All Dallas County COVID-19 Updates and Information can be found here: https://www.dallascounty.org/covid-19/ and all guidance documents can be found here: https://www.dallascounty.org/covid-19/guidance-health.php
Specific Guidance for the Public:

The Centers for Disease Control and Prevention (CDC) recommends taking everyday preventive actions to help prevent the spread of respiratory diseases, including:

  • Avoid close contact outside your home: Put 6 feet of distance between yourself and people who don’t live in your household.
  • Cover your mouth and nose with a cloth face cover when around others and continue to keep about 6 feet between yourself and others. The cloth face cover is not a substitute for social distancing.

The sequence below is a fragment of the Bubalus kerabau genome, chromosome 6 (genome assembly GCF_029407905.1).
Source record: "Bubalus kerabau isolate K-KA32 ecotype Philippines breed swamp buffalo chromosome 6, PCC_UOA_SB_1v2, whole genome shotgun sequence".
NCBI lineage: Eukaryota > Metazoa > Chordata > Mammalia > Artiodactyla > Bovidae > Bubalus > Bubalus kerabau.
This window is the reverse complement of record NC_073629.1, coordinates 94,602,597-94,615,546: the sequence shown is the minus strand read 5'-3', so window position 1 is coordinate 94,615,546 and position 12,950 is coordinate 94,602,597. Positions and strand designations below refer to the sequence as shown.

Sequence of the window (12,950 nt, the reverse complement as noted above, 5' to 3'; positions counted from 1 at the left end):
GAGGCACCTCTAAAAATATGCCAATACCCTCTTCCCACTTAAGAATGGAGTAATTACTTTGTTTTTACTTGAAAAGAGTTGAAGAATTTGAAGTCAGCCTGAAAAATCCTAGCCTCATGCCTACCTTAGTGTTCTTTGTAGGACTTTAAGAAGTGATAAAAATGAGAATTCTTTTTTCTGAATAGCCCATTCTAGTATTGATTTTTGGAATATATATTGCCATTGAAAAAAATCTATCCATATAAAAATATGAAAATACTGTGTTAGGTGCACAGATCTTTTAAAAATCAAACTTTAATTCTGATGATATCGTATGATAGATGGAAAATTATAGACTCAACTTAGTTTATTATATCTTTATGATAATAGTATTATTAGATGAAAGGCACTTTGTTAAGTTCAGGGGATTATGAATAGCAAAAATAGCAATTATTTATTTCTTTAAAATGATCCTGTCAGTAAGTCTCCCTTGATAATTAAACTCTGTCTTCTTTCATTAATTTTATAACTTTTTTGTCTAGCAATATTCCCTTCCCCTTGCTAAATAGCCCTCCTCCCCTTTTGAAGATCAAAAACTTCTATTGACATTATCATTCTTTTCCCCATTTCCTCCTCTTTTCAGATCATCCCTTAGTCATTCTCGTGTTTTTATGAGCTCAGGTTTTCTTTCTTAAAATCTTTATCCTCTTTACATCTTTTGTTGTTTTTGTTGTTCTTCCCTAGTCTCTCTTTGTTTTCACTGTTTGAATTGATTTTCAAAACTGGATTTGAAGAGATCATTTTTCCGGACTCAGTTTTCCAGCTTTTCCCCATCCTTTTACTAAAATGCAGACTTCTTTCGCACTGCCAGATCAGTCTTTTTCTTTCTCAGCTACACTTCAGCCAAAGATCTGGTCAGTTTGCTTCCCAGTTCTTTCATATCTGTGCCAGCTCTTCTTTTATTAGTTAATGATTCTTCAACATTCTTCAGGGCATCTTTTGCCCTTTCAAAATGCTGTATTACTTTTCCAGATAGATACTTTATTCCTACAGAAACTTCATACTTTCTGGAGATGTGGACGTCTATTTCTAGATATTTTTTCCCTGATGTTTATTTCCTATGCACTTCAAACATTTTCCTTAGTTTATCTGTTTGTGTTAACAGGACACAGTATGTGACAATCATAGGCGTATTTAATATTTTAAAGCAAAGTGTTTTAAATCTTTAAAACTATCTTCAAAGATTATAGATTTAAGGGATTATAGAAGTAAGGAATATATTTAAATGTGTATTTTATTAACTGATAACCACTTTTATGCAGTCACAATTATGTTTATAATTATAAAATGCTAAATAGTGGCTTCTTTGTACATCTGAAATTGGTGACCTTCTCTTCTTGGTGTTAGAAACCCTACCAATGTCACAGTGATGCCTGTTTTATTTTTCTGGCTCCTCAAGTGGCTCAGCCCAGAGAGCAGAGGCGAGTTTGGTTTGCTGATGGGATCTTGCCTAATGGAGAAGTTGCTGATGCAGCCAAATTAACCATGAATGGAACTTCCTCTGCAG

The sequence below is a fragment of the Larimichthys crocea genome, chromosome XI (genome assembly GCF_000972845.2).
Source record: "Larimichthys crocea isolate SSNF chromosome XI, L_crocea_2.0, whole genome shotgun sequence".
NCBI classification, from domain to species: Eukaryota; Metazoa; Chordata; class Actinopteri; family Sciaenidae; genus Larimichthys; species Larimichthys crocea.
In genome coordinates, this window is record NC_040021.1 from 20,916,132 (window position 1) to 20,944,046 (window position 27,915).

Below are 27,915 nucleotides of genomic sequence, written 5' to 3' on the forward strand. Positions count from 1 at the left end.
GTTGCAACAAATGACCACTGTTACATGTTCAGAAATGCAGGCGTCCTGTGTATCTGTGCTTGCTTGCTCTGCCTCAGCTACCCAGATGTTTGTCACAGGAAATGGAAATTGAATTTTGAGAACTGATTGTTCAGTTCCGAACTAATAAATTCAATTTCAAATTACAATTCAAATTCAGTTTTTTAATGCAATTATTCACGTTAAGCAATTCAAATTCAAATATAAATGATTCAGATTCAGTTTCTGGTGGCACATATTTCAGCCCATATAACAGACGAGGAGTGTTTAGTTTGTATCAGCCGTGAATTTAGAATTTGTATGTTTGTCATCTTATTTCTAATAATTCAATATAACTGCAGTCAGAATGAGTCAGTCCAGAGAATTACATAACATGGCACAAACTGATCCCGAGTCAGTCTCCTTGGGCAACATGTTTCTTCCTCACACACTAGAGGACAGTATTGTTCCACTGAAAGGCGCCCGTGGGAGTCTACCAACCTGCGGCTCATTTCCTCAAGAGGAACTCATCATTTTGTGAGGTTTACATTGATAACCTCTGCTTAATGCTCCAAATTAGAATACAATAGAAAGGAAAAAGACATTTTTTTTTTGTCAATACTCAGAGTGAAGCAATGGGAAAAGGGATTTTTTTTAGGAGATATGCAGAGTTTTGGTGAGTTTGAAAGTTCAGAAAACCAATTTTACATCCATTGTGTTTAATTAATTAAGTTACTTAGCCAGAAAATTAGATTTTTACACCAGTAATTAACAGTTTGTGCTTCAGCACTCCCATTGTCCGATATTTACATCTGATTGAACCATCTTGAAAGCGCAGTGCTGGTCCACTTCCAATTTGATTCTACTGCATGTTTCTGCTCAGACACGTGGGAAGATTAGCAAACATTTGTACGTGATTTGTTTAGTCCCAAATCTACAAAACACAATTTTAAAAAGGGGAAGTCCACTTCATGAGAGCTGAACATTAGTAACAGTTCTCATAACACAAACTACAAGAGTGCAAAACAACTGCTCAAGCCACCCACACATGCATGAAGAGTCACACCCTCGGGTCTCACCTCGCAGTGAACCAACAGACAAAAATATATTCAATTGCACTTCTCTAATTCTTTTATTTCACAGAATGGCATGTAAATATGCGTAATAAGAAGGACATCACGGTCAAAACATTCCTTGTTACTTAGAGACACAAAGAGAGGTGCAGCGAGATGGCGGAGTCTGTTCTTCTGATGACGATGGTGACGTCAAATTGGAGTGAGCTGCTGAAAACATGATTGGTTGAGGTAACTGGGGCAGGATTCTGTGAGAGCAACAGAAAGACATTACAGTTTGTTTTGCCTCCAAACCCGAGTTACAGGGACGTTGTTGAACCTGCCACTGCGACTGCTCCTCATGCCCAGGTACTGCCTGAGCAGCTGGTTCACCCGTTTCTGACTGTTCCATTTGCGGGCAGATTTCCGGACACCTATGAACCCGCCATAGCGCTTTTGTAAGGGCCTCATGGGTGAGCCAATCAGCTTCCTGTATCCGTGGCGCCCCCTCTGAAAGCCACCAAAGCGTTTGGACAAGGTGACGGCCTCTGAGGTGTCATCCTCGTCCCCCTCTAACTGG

• Stay home when you are sick, except to seek medical care
  • Wash your hands often and with soap and water for at least 20 seconds and help young children to do the same. If soap and water are not available, use an alcohol-based hand sanitizer with at least 60% alcohol.
  • Avoid touching your eyes, nose, and mouth with unwashed hands.
    Avoid close contact with people who are sick.
  • Clean and disinfect frequently touched objects and surfaces daily using a regular household cleaning spray or wipes.
  • Cover your cough or sneeze with a tissue, then throw the tissue in the trash. If you do not have a tissue, use your sleeve, not your hands. Immediately wash your hands.
  • Monitor your health daily. Be alert for symptoms. Take your temperature and follow CDC guidance if symptoms develop.

Additional information is available at the following websites:

For additional information and updates from the City of Duncanville visit:
duncanville.com/covid-19/